Voice as Character
II of III
For many, one of the challenges of writing is making sure each character has his own unique voice. Who hasn’t received a rejection that referred to our “puppet” or “cardboard” characters? Attending to the body and physicality of our characters can help.
An improv theater exercise has each student walk across the room with a different part of his body leading the way. Try it. Walk across the room with your chin leading the way. Then, with your right shoulder leading the way. By the time the student gets to the other side of the room the way he carries his body has begun to create a particular voice that is not the author’s own.
How does a four-year-old walk across the room? How does an exhausted father walk across the room? Body contributes to voice.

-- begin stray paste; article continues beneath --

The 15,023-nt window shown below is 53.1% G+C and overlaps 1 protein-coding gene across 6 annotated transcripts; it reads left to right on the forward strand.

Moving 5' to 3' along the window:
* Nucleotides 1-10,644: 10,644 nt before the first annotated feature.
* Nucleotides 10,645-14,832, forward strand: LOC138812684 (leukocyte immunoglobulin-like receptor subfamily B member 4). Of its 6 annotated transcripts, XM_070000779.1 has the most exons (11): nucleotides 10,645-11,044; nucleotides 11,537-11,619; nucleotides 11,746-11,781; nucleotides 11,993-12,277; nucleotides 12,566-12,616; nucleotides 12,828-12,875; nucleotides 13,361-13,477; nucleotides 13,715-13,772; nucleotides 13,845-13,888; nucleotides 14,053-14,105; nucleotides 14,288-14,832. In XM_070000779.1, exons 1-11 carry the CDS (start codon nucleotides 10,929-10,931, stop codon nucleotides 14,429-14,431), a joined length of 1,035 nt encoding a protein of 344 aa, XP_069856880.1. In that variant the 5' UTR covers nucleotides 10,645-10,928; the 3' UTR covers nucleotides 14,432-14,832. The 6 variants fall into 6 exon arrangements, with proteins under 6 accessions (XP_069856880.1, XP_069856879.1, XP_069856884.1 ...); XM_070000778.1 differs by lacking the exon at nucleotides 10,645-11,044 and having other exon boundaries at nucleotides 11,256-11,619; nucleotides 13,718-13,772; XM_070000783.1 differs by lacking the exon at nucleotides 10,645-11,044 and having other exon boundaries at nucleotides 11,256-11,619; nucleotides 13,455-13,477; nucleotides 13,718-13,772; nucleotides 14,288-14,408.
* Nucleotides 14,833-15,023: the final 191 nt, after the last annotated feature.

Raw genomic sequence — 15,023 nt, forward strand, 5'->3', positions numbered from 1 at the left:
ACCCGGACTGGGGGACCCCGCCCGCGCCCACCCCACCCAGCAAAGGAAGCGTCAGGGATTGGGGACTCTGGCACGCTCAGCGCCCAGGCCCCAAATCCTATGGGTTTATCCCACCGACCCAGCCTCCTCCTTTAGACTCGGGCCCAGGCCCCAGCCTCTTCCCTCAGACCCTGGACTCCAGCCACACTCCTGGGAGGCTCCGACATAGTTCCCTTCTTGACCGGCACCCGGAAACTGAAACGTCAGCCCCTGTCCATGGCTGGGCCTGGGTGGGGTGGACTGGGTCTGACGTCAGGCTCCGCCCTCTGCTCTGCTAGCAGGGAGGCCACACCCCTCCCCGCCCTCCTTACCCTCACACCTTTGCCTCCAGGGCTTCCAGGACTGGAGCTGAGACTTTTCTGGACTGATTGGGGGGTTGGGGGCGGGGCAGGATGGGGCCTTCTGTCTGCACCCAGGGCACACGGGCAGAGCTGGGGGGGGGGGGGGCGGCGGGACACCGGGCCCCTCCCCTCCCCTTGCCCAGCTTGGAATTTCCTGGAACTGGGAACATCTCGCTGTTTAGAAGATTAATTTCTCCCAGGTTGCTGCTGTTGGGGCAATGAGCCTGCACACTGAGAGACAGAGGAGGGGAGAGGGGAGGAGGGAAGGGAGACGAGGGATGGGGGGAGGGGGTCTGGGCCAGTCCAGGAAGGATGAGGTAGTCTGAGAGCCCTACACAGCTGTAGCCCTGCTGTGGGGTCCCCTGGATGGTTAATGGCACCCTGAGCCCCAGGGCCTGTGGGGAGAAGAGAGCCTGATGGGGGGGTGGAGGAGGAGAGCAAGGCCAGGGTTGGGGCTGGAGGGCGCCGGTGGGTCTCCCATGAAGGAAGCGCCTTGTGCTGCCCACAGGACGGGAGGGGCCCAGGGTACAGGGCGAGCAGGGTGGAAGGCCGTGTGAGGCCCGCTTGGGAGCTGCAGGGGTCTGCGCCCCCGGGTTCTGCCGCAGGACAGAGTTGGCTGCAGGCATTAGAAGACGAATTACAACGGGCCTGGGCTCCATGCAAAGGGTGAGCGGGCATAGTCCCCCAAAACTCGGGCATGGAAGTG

Another way to explore voices is to sink into images (even caricatures) of different people. William Steig’s drawings done long before he thought of SYLVESTER AND THE MAGIC PEBBLE can help our minds play and discover.
Given their body posture and facial expression, how does each of the following characters express their reaction to the scene next to them?
The differences in each character’s response is what makes them unique and interesting.
THE STEIG ALBUM by William Steig. Duel, Sloan and Pearce, 1953.
Voice as Character
I of III
In many ways voice comes down to character whether we are referring to characters in a story or the author/narrator telling the story. Voice is communication and the desire for connection between people. This connection may be face-to-face or leap over years and miles through reading.